Gen Y can’t get no satisfaction

Free five-star food, five months paid maternity, free yoga classes, regular cash bonuses and a hip working culture. Legendary dream job at Google? Not according to Generation Y.

Tech companies struggle to hold onto disinterested Gen Y staff.
Tech companies struggle to hold onto disinterested Gen Y staff.


A recent report from Bloomberg News shows that Google – despite its many benefits, cool factor, international scale and technological innovation – can’t hold onto workers. In spite of being voted Forbes Magazine list of best companies to work for since 2007. Although it boasts an 84 per cent satisfaction rate, the average Google worker leaves after just one year. What is happening? The question – and the answer  to ask is –Y.

The medium age of Google’s 28,500-strong workforce is 29. To the predominantly Gen Y staff, it doesn’t matter how many carrots are dangled in front of them, how good the salary is, how exceptional conditions are or how much they are valued, needed, catered to – it simply isn’t good enough.

And it is not only Google. Many tech and professional services companies are finding they cannot retain staff. The skills gap is getting larger.  Although Yahoo pays an average of $107,000 a year, the median tenure is 2.4 years. Compare this to ExxonMobile which has a median tenure of 6.5 years.

The opinion is if you are going to hire the smartest young people available for work you should expect them to become quickly bored and dissatisfied. Unlike previous generations, who would consider long-term prospects before risking job security, Gen Y simply jumps ship.

Meanwhile at Google.... despite a hip workplace, the median tenure at the company is just one year.
Meanwhile at Google…. despite a hip workplace, median tenure at the company is just one year.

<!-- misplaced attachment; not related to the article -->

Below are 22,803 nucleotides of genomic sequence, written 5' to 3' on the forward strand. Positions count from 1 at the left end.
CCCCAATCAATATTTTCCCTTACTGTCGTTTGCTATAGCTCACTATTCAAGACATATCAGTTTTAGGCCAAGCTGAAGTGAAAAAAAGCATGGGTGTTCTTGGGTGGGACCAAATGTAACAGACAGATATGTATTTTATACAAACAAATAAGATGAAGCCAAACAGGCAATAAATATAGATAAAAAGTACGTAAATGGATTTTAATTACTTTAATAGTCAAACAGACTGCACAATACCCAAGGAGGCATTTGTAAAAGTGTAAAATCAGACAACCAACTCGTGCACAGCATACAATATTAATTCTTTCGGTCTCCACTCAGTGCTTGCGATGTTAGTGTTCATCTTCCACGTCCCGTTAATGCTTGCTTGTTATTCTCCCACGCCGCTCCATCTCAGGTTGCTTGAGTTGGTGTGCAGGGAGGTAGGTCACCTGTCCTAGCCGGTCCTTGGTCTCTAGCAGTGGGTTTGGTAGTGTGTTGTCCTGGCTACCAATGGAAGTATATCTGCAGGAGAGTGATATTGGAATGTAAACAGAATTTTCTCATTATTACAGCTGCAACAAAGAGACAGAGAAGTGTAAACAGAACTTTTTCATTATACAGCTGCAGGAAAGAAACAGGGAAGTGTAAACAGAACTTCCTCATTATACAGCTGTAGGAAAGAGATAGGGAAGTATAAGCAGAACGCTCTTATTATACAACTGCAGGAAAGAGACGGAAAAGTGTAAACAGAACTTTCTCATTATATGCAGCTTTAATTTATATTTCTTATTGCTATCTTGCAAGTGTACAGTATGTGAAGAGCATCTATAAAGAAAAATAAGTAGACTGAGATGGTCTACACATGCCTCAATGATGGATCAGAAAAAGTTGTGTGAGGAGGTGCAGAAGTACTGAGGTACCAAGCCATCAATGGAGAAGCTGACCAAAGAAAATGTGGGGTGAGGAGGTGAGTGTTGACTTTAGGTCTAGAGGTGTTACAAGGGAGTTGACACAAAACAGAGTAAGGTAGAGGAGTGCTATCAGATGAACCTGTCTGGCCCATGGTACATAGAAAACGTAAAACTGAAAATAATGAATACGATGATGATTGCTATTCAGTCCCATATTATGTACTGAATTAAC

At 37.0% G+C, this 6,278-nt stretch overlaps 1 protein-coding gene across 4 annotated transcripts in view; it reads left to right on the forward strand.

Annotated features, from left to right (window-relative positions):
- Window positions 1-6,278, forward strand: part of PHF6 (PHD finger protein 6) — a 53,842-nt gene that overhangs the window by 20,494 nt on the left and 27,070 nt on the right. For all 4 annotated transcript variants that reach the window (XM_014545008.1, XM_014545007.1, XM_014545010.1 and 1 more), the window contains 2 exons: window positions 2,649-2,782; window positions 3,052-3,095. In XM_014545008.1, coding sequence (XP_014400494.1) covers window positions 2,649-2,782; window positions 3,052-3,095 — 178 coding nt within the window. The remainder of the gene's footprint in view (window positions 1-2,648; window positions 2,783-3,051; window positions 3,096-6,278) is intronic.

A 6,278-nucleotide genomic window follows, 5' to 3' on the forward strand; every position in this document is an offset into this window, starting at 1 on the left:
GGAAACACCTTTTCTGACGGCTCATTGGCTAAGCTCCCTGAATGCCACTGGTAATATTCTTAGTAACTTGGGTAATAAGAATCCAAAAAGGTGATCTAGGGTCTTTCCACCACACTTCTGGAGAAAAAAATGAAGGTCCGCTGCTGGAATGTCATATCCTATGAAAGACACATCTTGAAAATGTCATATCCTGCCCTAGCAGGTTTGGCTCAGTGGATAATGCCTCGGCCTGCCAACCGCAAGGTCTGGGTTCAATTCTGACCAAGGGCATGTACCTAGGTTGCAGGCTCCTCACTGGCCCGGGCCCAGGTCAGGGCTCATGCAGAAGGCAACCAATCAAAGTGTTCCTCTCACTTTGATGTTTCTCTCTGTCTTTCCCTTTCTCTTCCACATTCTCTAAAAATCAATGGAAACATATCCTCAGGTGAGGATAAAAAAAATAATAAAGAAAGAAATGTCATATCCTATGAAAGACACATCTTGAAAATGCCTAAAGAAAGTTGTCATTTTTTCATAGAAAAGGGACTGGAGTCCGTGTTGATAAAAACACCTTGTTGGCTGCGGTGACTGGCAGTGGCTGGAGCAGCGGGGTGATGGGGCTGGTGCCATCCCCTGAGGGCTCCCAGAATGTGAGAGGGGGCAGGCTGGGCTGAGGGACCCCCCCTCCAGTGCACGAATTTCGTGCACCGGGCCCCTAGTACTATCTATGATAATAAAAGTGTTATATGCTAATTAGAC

Long gone (thankfully) are the days of child labour in the coal mines. But now, in its place, we see companies somersaulting in order to lure Gen Y workers to – shock horror – make long-term work commitments.

Unfortunately, it is an attitude completely untenable with reality. In Australia, unemployment has risen to 5.7 per cent. Over the past 12 months, the number of Youth Allowance recipients has soared 30 per cent.

The ‘no-collar workers’ may be facing a tougher economic situation but their attitude seems to say, ‘What unemployment?’ ‘What financial crisis?’

With over one million workers enrolling into university last year, the situation will only worsen. In a few years, Australia will see even more educated and qualified applicants – who are grossly lacking any practical experience – flock to join the workforce.

Perhaps then, Gen Y will pause, at least for a moment or two, and think ‘maybe I shouldn’t leave the job with the free yoga classes.’  But until then, beware the educated idiot; they come with an employment health warning.

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